Raman spectrometers are devices which enable fast and non-contact identification of examined chemicals. These devices utilize the Raman phenomenon to identify unknown and often illicit chemicals (e.g. drugs, explosives) without the necessity of their preparation. Now, Raman devices can be portable and therefore can be more widely used to improve security at public places. Unfortunately, Raman spectra measurements is a challenge due to noise and interferences present outside the laboratories. The design of a portable Raman spectrometer developed at the Faculty of Electronics, Telecommunications and Informatics, Gdansk University of Technology is presented. The paper outlines sources of interferences present in Raman spectra measurements and signal processing techniques required to reduce their influence (e.g. background removal, spectra smoothing). Finally, the selected algorithms for automated chemicals classification are presented. The algorithms compare the measured Raman spectra with a reference spectra library to identify the sample. Detection efficiency of these algorithms is discussed and directions of further research are outlined.
Studies of electrical properties, including noise properties, of thick-film resistors prepared from various resistive and conductive materials on LTCC substrates have been described. Experiments have been carried out in the temperature range from 300 K up to 650 K using two methods, i.e. measuring (i) spectra of voltage fluctuations observed on the studied samples and (ii) the current noise index by a standard meter, both at constant temperature and during a temperature sweep with a slow rate. The 1/f noise component caused by resistance fluctuations occurred to be dominant in the entire range of temperature. The dependence of the noise intensity on temperature revealed that a temperature change from 300 K to 650 K causes a rise in magnitude of the noise intensity approximately one order of magnitude. Using the experimental data, the parameters describing noise properties of the used materials have been calculated and compared to the properties of other previously studied thick-film materials.
Samples of CdTe single crystals which are used as radiation detectors were periodically measured during a long time interval with different values of an applied voltage. The samples were also periodically exposed during long time periods to high temperatures of 390 K and to rapid changes of temperature from 300 K to 390 K. After 1.5 years of measurements we observed ageing of the samples which resulted in deterioration of their transport characteristics. The resistance of the samples increased significantly and current-voltage characteristics were unstable in time. Noise spectroscopy showed that low frequency noise can be used for detection of CdTe sample ageing as its spectral density increases significantly comparing to the 1/f noise of a high quality sample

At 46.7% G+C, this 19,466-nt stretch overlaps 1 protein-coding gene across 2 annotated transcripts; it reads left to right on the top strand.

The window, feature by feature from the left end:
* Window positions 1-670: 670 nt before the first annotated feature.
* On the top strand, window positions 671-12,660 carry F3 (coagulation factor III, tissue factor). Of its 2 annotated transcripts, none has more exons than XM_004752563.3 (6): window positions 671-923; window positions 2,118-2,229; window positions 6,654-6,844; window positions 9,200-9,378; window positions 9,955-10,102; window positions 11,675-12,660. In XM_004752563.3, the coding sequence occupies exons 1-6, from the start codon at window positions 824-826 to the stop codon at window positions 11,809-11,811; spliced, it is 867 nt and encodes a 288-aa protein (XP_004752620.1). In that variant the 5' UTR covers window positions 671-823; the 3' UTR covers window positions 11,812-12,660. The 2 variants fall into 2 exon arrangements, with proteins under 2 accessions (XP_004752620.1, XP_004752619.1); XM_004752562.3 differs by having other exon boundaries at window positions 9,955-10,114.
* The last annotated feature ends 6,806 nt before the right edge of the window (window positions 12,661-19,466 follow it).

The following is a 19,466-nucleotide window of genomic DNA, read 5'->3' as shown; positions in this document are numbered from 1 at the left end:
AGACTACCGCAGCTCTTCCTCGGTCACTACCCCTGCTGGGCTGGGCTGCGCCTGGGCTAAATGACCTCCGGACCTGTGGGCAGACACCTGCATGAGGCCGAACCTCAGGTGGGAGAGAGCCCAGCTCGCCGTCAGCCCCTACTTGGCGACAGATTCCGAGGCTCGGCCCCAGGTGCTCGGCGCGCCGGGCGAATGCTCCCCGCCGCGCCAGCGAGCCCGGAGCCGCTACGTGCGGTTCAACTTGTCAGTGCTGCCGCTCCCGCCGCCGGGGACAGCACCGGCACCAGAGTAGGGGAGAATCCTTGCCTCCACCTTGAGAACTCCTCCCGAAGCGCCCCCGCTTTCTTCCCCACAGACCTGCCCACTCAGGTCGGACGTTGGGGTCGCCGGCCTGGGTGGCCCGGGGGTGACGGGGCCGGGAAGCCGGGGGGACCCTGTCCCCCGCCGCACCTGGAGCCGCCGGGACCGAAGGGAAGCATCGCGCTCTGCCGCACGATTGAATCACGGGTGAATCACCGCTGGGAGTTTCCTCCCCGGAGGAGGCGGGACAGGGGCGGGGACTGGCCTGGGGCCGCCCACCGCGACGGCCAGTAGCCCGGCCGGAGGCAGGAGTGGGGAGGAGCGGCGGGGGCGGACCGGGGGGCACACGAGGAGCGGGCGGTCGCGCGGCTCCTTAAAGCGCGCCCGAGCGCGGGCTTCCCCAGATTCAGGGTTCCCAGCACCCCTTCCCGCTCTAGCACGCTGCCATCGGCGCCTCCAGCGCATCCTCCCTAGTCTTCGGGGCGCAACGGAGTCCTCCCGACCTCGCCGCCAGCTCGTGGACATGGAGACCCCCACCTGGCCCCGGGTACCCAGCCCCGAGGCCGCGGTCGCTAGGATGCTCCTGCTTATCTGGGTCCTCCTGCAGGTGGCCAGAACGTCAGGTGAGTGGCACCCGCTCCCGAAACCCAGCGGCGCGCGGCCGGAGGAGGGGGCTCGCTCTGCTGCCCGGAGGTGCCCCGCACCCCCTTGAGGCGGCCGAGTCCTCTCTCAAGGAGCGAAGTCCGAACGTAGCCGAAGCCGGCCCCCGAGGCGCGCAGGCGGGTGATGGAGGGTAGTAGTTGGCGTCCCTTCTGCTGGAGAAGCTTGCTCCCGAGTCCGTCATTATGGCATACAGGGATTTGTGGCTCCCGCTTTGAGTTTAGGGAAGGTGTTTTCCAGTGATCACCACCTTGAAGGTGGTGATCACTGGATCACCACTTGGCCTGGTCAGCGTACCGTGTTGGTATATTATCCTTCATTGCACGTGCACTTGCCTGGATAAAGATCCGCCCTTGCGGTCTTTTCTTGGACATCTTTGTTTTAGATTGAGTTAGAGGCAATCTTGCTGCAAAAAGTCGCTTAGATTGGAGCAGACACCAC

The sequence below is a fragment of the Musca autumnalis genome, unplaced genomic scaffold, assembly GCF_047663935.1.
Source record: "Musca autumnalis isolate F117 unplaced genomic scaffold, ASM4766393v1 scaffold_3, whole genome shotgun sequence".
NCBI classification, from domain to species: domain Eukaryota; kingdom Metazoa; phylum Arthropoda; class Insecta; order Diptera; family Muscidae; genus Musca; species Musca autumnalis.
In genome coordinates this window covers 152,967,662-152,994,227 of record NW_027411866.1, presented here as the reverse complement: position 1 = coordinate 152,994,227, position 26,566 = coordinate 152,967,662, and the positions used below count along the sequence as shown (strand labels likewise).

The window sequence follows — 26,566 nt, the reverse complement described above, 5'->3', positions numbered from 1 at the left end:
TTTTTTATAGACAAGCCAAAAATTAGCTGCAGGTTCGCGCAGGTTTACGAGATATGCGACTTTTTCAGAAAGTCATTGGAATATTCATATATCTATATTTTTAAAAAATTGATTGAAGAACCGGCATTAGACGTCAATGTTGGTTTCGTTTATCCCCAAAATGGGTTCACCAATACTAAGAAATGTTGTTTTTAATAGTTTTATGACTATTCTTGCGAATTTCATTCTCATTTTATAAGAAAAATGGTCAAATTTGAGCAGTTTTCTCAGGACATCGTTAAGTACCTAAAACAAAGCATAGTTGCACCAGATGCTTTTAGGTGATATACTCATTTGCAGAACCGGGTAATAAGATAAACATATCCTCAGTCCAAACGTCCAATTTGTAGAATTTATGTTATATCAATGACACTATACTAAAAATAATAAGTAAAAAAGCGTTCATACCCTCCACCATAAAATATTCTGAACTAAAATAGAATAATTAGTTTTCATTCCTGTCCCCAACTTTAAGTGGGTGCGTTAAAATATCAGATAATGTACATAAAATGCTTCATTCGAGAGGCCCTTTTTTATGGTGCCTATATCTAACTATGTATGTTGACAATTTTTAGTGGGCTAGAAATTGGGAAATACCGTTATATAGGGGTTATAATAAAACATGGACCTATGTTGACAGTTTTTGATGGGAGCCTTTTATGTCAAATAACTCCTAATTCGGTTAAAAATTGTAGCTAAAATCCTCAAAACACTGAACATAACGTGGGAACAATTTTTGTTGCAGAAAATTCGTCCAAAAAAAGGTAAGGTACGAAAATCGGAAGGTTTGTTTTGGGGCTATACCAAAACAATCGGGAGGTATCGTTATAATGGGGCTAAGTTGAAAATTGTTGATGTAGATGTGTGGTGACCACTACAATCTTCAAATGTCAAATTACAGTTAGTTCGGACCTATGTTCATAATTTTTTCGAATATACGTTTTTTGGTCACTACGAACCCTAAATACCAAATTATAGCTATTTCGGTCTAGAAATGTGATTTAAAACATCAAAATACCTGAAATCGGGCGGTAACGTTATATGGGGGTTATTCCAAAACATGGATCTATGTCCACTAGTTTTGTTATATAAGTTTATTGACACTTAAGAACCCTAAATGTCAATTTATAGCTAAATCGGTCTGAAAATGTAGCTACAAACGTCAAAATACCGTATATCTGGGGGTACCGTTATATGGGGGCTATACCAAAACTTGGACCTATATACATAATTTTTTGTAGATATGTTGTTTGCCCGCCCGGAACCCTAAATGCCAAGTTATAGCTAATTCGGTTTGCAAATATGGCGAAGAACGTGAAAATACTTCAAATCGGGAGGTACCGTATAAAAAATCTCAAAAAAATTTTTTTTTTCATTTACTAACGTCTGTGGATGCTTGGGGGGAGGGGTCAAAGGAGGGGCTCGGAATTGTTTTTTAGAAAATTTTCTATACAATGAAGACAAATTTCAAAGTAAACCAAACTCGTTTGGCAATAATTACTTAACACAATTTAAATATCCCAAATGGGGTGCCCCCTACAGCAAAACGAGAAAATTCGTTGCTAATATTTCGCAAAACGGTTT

Noise spectroscopy and I-V characteristic non-linearity measurement were applied as diagnostic tools in order to characterize the volume and contact quality of positive temperature coefficient (PTC) chip sensors and to predict possible contact failure. Correctly made and stable contacts are crucial for proper sensing. I-V characteristics and time dependences of resistance were measured for studied sensors and, besides the samples with stable resistance value, spike type resistance fluctuation was observed for some samples. These spikes often disappear after about 24 hours of voltage application. Linear I-V characteristics were measured for the samples with stable resistance. The resistance fluctuation of burst noise type was observed for some samples showing the I-V characteristic dependent on the electric field orientation. We have found that the thermistors with high quality contacts had a linear I-V characteristic, the noise spectral density is of 1/f type and the third harmonic index is lower than 60 dB. The samples with poor quality contacts show non-linear I-V characteristics and excess noise is given by superposition of g-r and 1/fn type noises, and the third harmonic index is higher than 60 dB.